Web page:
Why Social Media Hijacks Happiness — Especially For Materialists (M)

Social media emerges as a catalyst in the progression towards unhappiness for those with a certain mindset.

Social media emerges as a catalyst in the progression towards unhappiness for those with a certain mindset.


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The Surprising Effect Of Weight Loss On Happiness (M)

Some clinical trials have shown that weight loss is associated with improved mood, but that is not the whole picture.

Some clinical trials have shown that weight loss is associated with improved mood, but that is not the whole picture.


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A Simple Strategy To Squeeze More Happiness Out Of Life

Even something as simple as a meaningful conversation can be savoured and enjoyed again many years later.

Even something as simple as a meaningful conversation can be savoured and enjoyed again many years later.

Learning to savour the good moments in life is one of the keys to being happier, research finds.

Even something as simple as a meaningful conversation can be savoured and enjoyed again many years later.

The key to savouring is being open and present.

Once you notice you are enjoying something pleasant:

  1. Start to think about why it is good,
  2. connect it to other pleasant experiences,
  3. and think about how it could be better.

With practice, anyone can learn to squeeze more happiness out of the same experiences.

Dr Maggie Pitts, the study’s author, said:

“Savoring is prolonging, extending and lingering in a positive or pleasant feeling.

First, you feel something pleasant, then you feel pleasant about feeling pleasant, and that is where savoring comes in.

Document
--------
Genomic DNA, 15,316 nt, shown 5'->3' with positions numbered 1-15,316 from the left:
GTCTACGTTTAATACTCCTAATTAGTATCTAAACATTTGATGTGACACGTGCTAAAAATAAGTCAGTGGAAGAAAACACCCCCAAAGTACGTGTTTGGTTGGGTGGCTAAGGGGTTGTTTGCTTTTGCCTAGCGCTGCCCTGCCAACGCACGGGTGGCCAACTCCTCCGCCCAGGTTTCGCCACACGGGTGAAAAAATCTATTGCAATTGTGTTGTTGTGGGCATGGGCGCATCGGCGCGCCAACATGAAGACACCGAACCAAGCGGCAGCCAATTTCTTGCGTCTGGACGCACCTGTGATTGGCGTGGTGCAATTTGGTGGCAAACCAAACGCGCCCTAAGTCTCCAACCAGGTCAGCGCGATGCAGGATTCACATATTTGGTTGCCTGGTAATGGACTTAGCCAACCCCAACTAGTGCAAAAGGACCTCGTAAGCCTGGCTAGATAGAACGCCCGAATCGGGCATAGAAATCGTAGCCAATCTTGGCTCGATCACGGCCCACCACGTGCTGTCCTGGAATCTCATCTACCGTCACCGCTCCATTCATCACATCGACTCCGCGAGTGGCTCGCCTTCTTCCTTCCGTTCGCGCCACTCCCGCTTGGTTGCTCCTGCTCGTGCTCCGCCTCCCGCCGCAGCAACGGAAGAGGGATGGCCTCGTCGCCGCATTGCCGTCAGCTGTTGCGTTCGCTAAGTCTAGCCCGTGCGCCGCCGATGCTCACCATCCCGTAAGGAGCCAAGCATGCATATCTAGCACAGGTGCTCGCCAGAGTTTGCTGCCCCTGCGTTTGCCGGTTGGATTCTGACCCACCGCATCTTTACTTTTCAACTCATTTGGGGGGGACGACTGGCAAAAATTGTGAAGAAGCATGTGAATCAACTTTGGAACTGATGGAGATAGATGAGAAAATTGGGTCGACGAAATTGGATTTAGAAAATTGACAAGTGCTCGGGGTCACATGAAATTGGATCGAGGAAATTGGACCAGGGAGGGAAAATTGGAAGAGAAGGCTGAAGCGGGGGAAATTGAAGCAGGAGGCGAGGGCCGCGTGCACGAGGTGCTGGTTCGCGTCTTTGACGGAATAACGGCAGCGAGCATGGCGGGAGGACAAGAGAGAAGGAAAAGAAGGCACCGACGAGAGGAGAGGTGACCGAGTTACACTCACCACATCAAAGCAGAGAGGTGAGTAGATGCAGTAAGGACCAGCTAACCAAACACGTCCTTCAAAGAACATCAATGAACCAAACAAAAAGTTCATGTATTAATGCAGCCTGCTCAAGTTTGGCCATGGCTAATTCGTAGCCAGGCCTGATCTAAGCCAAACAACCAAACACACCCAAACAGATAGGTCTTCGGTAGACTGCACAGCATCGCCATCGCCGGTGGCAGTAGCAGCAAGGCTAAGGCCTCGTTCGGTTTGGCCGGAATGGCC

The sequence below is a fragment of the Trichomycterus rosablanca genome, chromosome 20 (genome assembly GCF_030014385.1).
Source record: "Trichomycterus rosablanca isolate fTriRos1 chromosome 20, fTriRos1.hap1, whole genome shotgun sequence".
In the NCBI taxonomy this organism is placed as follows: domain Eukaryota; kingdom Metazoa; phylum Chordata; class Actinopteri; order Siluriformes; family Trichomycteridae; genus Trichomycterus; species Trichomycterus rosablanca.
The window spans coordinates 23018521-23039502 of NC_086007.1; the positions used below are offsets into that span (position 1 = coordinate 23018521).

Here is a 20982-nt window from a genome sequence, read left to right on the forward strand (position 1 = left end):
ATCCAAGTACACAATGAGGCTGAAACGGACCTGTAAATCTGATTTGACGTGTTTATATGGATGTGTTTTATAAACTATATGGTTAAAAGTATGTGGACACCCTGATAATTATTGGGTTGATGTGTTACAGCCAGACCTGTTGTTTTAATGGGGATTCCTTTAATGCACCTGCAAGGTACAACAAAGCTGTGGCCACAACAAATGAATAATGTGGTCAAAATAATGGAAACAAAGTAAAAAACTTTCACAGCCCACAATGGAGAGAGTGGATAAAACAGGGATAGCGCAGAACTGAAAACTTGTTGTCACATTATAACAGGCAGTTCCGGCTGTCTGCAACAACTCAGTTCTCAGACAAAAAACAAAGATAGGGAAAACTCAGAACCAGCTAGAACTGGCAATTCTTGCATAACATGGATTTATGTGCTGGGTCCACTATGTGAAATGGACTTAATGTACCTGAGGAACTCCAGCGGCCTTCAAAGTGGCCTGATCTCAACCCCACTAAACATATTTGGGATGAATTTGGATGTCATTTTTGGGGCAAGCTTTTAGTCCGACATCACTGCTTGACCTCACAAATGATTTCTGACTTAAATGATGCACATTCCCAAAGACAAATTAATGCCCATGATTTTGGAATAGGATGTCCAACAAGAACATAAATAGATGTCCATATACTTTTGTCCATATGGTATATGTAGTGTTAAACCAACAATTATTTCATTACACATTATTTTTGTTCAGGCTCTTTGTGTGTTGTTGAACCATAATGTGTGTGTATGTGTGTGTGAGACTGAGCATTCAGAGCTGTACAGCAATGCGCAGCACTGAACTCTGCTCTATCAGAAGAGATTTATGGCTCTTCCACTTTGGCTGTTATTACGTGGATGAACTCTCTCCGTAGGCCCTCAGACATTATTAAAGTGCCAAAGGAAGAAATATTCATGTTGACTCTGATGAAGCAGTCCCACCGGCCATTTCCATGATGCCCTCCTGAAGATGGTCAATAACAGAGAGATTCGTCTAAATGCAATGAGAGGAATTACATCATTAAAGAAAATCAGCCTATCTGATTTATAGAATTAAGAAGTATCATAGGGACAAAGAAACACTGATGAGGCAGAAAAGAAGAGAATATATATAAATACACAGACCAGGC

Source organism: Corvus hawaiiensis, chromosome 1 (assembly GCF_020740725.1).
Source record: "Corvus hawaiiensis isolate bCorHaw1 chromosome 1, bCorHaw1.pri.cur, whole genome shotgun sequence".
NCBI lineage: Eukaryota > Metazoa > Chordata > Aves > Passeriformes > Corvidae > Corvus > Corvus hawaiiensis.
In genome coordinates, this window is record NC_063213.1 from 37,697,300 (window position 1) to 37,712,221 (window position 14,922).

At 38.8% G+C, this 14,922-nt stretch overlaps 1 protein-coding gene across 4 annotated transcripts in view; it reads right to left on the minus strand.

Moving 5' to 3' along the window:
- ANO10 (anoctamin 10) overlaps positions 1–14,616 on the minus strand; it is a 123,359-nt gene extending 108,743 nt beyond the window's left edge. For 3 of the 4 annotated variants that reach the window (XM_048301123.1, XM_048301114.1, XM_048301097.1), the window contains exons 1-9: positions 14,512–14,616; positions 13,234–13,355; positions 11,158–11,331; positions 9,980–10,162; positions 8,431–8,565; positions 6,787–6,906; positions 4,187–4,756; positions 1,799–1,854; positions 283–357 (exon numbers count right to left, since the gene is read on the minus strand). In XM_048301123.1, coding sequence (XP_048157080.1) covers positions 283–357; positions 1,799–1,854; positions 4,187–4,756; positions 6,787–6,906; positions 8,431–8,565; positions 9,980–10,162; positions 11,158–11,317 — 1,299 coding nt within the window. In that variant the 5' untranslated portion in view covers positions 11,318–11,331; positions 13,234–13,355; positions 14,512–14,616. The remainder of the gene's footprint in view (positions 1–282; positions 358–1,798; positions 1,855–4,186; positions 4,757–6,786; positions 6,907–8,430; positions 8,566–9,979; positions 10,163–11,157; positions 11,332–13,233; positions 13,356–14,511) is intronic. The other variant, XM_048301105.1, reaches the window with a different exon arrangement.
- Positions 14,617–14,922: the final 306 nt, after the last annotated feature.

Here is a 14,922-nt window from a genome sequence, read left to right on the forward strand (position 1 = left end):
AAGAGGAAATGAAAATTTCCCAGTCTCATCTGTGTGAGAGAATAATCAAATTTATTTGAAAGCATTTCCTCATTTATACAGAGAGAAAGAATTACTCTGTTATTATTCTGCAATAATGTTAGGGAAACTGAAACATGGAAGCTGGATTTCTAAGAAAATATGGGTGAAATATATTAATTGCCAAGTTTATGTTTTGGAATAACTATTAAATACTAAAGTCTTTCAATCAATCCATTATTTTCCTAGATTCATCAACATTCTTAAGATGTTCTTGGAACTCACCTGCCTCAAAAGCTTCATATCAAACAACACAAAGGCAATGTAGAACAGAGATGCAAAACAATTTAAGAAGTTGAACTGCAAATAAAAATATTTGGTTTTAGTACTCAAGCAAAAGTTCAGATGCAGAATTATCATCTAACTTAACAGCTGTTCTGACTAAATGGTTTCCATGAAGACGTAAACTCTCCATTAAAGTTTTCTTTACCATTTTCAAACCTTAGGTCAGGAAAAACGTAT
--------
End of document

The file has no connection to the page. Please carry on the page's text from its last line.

It’s not just feeling good; it’s feeling good about feeling good, and then trying to trap that feeling.”

Savouring simple conversations

For the study, Dr Pitts asked people about conversations they had savoured.

She found that we savour all types of conversations: everything from inspiring speeches and intimate disclosures to simple physical contact or hand gestures.

Generally, people enjoyed the communication in the moment, but that is not the only way to get pleasure from it.

Dr Pitts said:

“You can time travel through savoring.

I can sit here now and think of something that happened earlier today or yesterday or 25 years ago, and when I recall that savoring moment I physiologically experience savoring, and that makes me feel relaxed and puts me in a good mood and can really boost my moment.

There’s also this idea of anticipatory savoring.

People do this when they plan for a vacation or a honeymoon or the weekend.

We anticipate and we have that good feeling that helps us in the moment.”

→ Read on: 4 life-savouring strategies.

The study was published in the Journal of Language and Social Psychology (Pitts et al., 2018).

The Personality Trait That Makes People Happier

They approach potentially rewarding situations and achieve their ambitions.

They approach potentially rewarding situations and achieve their ambitions.

People with higher self-control are happier because they pursue more rewarding goals, research finds.

Having high self-control is linked to being more positive in life, approaching potentially rewarding situations and achieving ambitions.

People high on self-control are also less likely to focus on the negative, which leads to avoidance.

The result is that people with high self-control are happier:

“…individuals with higher [self-control] are not only happier in that they experience greater life satisfaction, they also do not need to self-regulate as often as one may think.”

In other words, people with high self-control battle with their inner demons less because it is easier for them to make the more virtuous choice.

And, in the long run, more virtuous choices, repeated over many years, make a person happier.

Greater happiness is not the only benefit of self-control, as the study’s authors write:

“…research has also consistently shown higher [self-control] to be associated with more positive outcomes in life such as higher academic achievement, better health, more interpersonal success, and less maladaptive adjustments.

As such, self-control has been heralded as an evolutionary trait to ensure adaptation and survival.”

The results come from a survey of 545 people who were asked about their self-control, levels of happiness and how they made decisions.

The study’s authors explain: